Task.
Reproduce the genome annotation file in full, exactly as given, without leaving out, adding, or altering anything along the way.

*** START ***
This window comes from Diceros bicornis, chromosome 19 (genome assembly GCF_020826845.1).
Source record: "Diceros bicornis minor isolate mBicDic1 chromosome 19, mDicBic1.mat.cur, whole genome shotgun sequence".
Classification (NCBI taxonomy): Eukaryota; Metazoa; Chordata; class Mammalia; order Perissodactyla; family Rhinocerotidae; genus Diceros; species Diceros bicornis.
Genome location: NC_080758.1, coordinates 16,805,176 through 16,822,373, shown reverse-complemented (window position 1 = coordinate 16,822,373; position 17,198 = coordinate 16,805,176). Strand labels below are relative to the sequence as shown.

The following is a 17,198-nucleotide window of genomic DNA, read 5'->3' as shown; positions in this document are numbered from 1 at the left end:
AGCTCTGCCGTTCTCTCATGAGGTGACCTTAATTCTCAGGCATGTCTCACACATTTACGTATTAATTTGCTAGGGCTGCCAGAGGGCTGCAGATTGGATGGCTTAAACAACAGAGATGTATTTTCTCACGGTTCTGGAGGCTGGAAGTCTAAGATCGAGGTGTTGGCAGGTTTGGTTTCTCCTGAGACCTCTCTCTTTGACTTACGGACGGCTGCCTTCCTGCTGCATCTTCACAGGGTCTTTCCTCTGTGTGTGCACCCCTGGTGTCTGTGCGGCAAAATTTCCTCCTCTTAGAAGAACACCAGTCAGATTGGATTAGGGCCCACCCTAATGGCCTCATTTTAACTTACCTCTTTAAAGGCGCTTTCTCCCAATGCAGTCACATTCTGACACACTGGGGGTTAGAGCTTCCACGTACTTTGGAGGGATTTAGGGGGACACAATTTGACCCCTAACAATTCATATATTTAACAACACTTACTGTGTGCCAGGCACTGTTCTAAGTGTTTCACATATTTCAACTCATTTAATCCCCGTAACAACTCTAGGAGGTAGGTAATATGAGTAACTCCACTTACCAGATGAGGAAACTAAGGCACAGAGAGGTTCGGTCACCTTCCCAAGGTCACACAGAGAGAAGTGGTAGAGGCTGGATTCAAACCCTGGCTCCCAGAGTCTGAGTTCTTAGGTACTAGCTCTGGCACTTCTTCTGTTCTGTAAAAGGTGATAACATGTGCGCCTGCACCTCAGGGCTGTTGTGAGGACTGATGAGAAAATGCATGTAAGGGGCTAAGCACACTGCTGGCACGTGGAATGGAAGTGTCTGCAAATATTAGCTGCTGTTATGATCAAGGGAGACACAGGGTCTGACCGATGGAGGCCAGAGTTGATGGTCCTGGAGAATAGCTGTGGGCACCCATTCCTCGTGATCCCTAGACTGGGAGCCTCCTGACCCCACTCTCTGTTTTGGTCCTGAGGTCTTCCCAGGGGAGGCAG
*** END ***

This window comes from Diceros bicornis, chromosome 19 (genome assembly GCF_020826845.1).
Source record: "Diceros bicornis minor isolate mBicDic1 chromosome 19, mDicBic1.mat.cur, whole genome shotgun sequence".
Classification (NCBI taxonomy): Eukaryota; Metazoa; Chordata; class Mammalia; order Perissodactyla; family Rhinocerotidae; genus Diceros; species Diceros bicornis.
Genome location: NC_080758.1, coordinates 16,805,176 through 16,822,373, shown reverse-complemented (window position 1 = coordinate 16,822,373; position 17,198 = coordinate 16,805,176). Strand labels below are relative to the sequence as shown.

The following is a 17,198-nucleotide window of genomic DNA, read 5'->3' as shown; positions in this document are numbered from 1 at the left end:
AGCTCTGCCGTTCTCTCATGAGGTGACCTTAATTCTCAGGCATGTCTCACACATTTACGTATTAATTTGCTAGGGCTGCCAGAGGGCTGCAGATTGGATGGCTTAAACAACAGAGATGTATTTTCTCACGGTTCTGGAGGCTGGAAGTCTAAGATCGAGGTGTTGGCAGGTTTGGTTTCTCCTGAGACCTCTCTCTTTGACTTACGGACGGCTGCCTTCCTGCTGCATCTTCACAGGGTCTTTCCTCTGTGTGTGCACCCCTGGTGTCTGTGCGGCAAAATTTCCTCCTCTTAGAAGAACACCAGTCAGATTGGATTAGGGCCCACCCTAATGGCCTCATTTTAACTTACCTCTTTAAAGGCGCTTTCTCCCAATGCAGTCACATTCTGACACACTGGGGGTTAGAGCTTCCACGTACTTTGGAGGGATTTAGGGGGACACAATTTGACCCCTAACAATTCATATATTTAACAACACTTACTGTGTGCCAGGCACTGTTCTAAGTGTTTCACATATTTCAACTCATTTAATCCCCGTAACAACTCTAGGAGGTAGGTAATATGAGTAACTCCACTTACCAGATGAGGAAACTAAGGCACAGAGAGGTTCGGTCACCTTCCCAAGGTCACACAGAGAGAAGTGGTAGAGGCTGGATTCAAACCCTGGCTCCCAGAGTCTGAGTTCTTAGGTACTAGCTCTGGCACTTCTTCTGTTCTGTAAAAGGTGATAACATGTGCGCCTGCACCTCAGGGCTGTTGTGAGGACTGATGAGAAAATGCATGTAAGGGGCTAAGCACACTGCTGGCACGTGGAATGGAAGTGTCTGCAAATATTAGCTGCTGTTATGATCAAGGGAGACACAGGGTCTGACCGATGGAGGCCAGAGTTGATGGTCCTGGAGAATAGCTGTGGGCACCCATTCCTCGTGATCCCTAGACTGGGAGCCTCCTGACCCCACTCTCTGTTTTGGTCCTGAGGTCTTCCCAGGGGAGGCAG